The lockdown has done great wonders! People are living with each other instead of in their respective phones, there are social praises on the society message boards instead of defaulters lists, and there’s greater sense of cooperation in general.
Instagram is full of great cooking, it’s brought out men’s house cleaning skills, suddenly studying at a stressed age doesn’t look that difficult and people are adding certificates from edX, Udemy or wherever, and there’s realisation that it’s never too late to start a hobby or learn a craft.
There’s newfound respect for hairdressers, house-helps, society guards, the delivery boys, and beer. They’re extremely underrated.
There are other gains too — the air has gotten immeasurably crisper, pollution levels are at an all time low, birds other than pigeons are crapping in the balconies, and you’re not digging the nose anymore. It’s all so lovely.
Back a couple of decades, the weather was not as temperamental and AQI display was always a smiling green face.
Pollution from all sources had made things really bad for all life forms. This global lockdown has shown everyone how good things can be.
We’ll have to re-strategise and adapt to new ways of working, evolve digitally even more, but we can work smartly to at least try and keep 30% of what we have right now? Even 40-50% maybe?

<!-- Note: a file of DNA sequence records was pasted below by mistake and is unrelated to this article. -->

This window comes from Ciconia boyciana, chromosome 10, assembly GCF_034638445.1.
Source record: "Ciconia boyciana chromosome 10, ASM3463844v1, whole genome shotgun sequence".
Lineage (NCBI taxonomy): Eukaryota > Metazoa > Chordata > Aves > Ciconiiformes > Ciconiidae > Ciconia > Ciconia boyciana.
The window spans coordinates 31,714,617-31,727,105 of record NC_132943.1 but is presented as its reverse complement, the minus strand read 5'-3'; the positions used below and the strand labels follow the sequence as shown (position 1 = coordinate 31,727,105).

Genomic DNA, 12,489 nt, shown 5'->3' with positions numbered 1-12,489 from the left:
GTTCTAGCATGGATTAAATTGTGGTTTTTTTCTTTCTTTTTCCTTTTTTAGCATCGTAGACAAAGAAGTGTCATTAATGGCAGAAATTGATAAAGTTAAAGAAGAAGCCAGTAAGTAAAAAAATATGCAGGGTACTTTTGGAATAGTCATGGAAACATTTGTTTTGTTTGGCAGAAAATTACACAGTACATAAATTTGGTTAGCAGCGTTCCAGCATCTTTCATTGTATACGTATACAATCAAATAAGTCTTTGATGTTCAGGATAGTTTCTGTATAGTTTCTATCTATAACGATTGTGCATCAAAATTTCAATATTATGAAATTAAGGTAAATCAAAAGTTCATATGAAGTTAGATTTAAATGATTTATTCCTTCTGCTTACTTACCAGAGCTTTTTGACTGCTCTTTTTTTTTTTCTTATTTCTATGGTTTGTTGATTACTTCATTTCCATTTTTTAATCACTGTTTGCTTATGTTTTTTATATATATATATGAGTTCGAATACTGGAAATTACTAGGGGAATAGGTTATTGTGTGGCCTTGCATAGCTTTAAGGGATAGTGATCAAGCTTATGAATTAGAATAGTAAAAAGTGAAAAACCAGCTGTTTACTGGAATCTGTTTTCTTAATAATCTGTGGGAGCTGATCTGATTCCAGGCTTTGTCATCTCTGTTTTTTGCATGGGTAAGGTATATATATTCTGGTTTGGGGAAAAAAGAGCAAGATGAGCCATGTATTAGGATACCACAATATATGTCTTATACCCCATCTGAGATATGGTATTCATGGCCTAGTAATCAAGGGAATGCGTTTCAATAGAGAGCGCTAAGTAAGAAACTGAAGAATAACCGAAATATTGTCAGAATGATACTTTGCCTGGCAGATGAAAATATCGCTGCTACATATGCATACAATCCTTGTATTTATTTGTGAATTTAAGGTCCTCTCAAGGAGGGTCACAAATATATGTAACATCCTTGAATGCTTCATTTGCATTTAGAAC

I drove out for an absolutely critical reason — the fact that I’m a member of the ‘essential serivce’ category only helps — and for the first time in years, didn’t turn on the AC in the car. There’s in fact still a lovely nip in the air in the mornings and late evenings. It’s the month of May. I live in the NCR. It’s crazy! The last time I had such an experience, I must’ve been in the embarrassing half-pant — yes that’s what it used to be known as — uniform in school.
I opened the window, got the hand out and felt the air. It was a beautiful feeling. Hardly any vehicular movement on the road, and the couple of other cars I saw — the guys driving them had the same faint smile as I did.
But I’d not felt this level of happiness of driving in the city confines for a very, very long time. And I hope we do all we can — collectively — to not go back to our stupid ways once the lockdown ends.
But then again, I’m confident in our stupidity and we will. It’s sad that it took a virus to make us enjoy the simple pleasures of life. A virus gave us clean air to breathe.